In a time of great disruption, it is easy to conclude that since everything has changed, all of our plans are outdated and maybe even useless. It can be tempting just to abandon our talent development strategy—or at the very least, put it on indefinite hold. Don’t. Don’t wait to see what happens next or for the way forward to become clearer. Pursue your strategy and goals.
Sure, you may have to do some adjusting or maybe even pivot. But if you look at the key elements of your strategy, you will likely see that most of it remains relevant and critical. It is useful to think about your strategy in terms of what is not new or different, what is not new but needs to be different, and what new needs should be added to the plan.
Not New and Not DifferentWhat is in your strategy was put there for specific reasons. Customer service employees and sales people still need product training. Machinists and equipment operators continue to use the same equipment. OSHA and compliance trainings are still required. It will vary by organization, but a great deal of what the organization has counted on us for remains the same.
Maybe Not New, but DifferentIt is likely that your strategy already included focus on management and leadership development, culture, teams, communications, sales and customer care skills, and a host of capabilities that are more important than ever. Some of what you deliver may need to be adjusted to reflect new concerns about health and safety and the new systems, process and rules that have resulted. In my organization, customer care now includes training on “how to smile through your mask.”
And yes, for some the difference will be that they need to get the training virtually. But not every organization can decide to move to virtual work. Hospitality, healthcare, retail, and many other industries have front-facing workforces. Some never went virtual. Some have but will be back. For them, how this will be achieved may be in carefully maintained and socially distanced in-person programs.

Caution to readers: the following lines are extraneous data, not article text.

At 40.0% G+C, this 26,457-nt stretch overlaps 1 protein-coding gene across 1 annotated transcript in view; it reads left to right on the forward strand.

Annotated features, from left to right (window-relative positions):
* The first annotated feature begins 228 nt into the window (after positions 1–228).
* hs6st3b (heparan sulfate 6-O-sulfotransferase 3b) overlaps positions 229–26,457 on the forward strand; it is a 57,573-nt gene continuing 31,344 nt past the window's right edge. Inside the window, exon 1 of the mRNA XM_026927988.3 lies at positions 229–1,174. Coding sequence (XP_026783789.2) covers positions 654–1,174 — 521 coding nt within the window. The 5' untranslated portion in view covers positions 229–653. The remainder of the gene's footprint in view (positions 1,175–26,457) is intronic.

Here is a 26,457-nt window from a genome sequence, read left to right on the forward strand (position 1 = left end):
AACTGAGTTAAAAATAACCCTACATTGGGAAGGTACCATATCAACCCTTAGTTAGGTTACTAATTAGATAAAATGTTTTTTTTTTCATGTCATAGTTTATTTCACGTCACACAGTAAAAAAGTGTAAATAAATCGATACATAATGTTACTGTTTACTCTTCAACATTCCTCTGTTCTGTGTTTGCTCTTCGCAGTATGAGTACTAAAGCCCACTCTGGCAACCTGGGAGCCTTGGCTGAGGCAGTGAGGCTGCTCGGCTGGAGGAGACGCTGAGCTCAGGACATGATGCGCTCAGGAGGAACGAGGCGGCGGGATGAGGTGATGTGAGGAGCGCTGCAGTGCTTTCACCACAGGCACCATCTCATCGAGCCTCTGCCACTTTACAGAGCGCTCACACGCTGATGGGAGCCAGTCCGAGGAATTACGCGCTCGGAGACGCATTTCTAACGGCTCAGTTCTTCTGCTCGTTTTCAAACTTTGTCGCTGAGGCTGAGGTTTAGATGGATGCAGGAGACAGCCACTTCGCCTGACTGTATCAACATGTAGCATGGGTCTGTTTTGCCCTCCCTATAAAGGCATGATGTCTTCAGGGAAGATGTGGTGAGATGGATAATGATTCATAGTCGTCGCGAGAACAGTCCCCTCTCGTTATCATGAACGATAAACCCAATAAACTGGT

New and Never NormalThe new priorities that may need to be added to your strategy will also vary by the nature of each organization. Products, services, customers, and competitors may be different. All of us likely will be called upon to help create safer environments, new ways for employees to connect and share, and new ways to use technology. My experience tells me that you cannot prepare enough for those employees who will return. They will need help and guidance about how to be back. Things have changed and everyone needs to be reboarded with opportunities for others to reskill or upskill. Those not returning by choice or due to unfortunate layoffs can be assisted through outskilling programs in partnership with area businesses or to prepare the previous employee to become the entrepreneur they have also desired to become.
Though it will undoubtedly require some adjustments, don’t put your strategy aside. Instead, redouble your efforts to achieve those goals you set. Don’t change just because you had to, so you may as well keep doing it. Don’t shift just because you can or because people are more willing to accept the change. Change only what will be better if it is changed. That is the way to stay the course.